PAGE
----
Telekinetic: Sam Chacon

In the summer of 2014, Sam Chacon applied to have his claimed telekinetic abilities tested by the IIG.

Chacon, a gentleman in his 80’s, claimed he could move a floating toothpick in a bowl of water using “emanations” from his hands. This is typical of telekinesis claims, in that the energy supposedly created by paranormal means is extremely small, and the effect (the movement of a toothpick) is equally small.

The biggest challenge to developing a testing protocol was eliminating the possibility that a toothpick floating in water might be affected by natural causes. Several possibilities were considered such as imperceptible building movements, water absorption, room air currents, as well as possible cheats such as a magnetically rigged bowl or simply blowing on the toothpick. However, Chacon agreed to a “preliminary demonstration,” which means that few controls would be in place, the $100,000 would not be at stake, and we would simply see him in action. We were free to simply observe, and would not have to go through the gruelling work of devising a sound testing protocol. The demo was scheduled for September 20, 2014.

Chacon arrived at noon. His first words to everyone were, “today, your life will change.” He also brought printouts from internet articles on metaphysics and Kirlian photography. Chacon said he discovered his ability approximately a year ago when he learned about telekinesis on the internet and that he took a class in metaphysics. We politely pushed him to do the actual demonstration, as listening to “theories” about how psychic powers work are a waste of time if no such power can be produced.

Prior to the demo, Sam said he needed to analyse the area of the demonstration — a typical request from a claimant. We provided a solid piano bench for his bowl of water to rest on, and it met his approval. Sam then took a few photos of the bench. The IIG shot video and still photographs of the demonstration.

Chacon’s testing apparatus consisted of:

  • A piece of paper, with “N, S, E, W” representing the corresponding compass points written on it, placed on the bench.
  • A compass, used to align the sheet. A red translucent plastic bowl, placed on the center of the sheet of paper.
  • A 32 ounce bottle with the words “love” written on it several times. He poured the water from this bottle into the bowl, nearly filling it to the top.

The issue of water stillness occupied the next couple of minutes. We had turned off the air conditioning, but this was insufficient. We waited for the water to settle, but it never completely settled, possibly due to Brownian motion, — the erratic movement of microscopic particles in a fluid due to collisions with surrounding molecules — or our location on busy Hollywood Blvd. Chacon agreed that the minor perturbations were insignificant, but this was not the end of the waiting game. Chacon produced the key item to be tested — a piece of a toothpick with one tip painted black and the other white. After Chacon placed it gently in the water, we waited once again for the water to settle. Now the demonstration would begin.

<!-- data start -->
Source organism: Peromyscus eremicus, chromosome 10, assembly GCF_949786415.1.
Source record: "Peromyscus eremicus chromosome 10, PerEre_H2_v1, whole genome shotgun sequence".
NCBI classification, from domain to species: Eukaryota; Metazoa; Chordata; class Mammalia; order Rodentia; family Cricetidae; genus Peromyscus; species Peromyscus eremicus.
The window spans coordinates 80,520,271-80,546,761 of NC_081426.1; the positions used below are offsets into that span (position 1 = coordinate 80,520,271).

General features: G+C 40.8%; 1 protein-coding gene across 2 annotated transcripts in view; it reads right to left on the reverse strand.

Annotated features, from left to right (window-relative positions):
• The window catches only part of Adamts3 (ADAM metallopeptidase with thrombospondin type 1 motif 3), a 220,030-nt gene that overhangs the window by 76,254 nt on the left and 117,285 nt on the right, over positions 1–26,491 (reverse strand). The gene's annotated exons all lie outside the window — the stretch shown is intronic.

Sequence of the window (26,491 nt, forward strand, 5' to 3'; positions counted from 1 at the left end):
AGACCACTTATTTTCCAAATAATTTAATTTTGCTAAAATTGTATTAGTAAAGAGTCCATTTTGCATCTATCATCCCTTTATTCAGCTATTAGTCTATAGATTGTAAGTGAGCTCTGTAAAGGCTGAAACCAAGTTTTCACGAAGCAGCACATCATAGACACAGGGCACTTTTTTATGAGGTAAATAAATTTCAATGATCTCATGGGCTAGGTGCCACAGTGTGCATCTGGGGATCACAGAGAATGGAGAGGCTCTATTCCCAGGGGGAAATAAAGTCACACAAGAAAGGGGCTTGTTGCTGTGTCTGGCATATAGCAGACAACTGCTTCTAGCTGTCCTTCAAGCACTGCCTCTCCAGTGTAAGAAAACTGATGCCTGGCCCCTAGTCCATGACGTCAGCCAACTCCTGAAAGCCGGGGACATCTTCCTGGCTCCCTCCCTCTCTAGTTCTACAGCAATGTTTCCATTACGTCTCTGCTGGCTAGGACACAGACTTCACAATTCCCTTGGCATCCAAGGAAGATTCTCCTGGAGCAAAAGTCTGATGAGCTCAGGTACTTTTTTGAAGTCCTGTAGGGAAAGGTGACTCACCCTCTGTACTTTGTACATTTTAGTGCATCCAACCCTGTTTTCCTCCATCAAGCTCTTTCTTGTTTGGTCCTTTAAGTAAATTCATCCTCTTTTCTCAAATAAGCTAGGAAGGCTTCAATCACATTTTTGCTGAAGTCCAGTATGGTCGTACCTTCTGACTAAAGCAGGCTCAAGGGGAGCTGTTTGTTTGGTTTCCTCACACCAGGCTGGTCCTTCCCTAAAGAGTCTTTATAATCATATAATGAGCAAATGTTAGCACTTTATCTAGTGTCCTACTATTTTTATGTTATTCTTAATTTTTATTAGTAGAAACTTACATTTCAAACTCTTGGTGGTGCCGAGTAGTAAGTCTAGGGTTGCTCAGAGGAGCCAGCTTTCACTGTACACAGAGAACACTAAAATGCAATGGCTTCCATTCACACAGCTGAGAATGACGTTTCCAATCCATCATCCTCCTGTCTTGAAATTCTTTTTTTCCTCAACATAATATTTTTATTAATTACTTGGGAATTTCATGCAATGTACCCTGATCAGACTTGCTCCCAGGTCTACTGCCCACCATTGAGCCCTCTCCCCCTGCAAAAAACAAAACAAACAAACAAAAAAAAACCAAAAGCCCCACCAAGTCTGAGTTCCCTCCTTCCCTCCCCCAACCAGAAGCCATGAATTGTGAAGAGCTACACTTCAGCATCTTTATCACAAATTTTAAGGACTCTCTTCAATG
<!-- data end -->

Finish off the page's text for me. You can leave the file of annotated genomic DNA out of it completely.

Chacon sat next to the bench and meditated for a few more minutes. An important control in this kind of test is to make certain that simple mouth exhalation is not producing the “telekinesis.” Chacon’s solution was to wear a scarf over his mouth. He leaned over the bowl from his sitting position, and placed his hands over the water nearly touching the edges of the bowl. After a few more minutes, Chacon told the people that were recording him to get close and focus on the toothpick in the bowl. We recorded the toothpick moving toward the northern edge of the bowl at a very slow rate.

Despite the scarf on Chacon’s mouth, it seemed very likely that he was breathing out with enough force to move the toothpick. Chacon insisted that the motion was due to “the gravitational force.”

One IIG member quickly figured out how to control for breathing, and proposed this scenario to Chacon: if he were to place two toothpicks in the bowl could he make one move while the other stood still. Sam started to answer, stating, “No, because-” and then he interrupted himself saying, “see it move?” and then he never finished answering.

As a haphazard control on natural motion, Chacon agreed to leave the bowl alone for a few minutes and not to use his telekinetic powers on it. Over the course of two minutes, the toothpick turned ninety degrees. In other words, the testing apparatus was invalid, since the agreed result of telekinesis occurs when both parties agree that no telekinesis is being applied.

Even though the demo was over, there was some more contact with Chacon, none of it fruitful. Chacon began the testing process again but he was politely stopped and we thanked him for his time. Still trying to be polite, we watched footage he provided, even though it showed the same thing we had witnessed live. Chacon wanted to read some information on auras and metaphysics but we finally cut him off, and declared the demonstration over. As he left the CFI-Los Angeles building, Chacon made one last profound revelation: that talking to water can change the water. For now, neither the water nor the toothpick answered.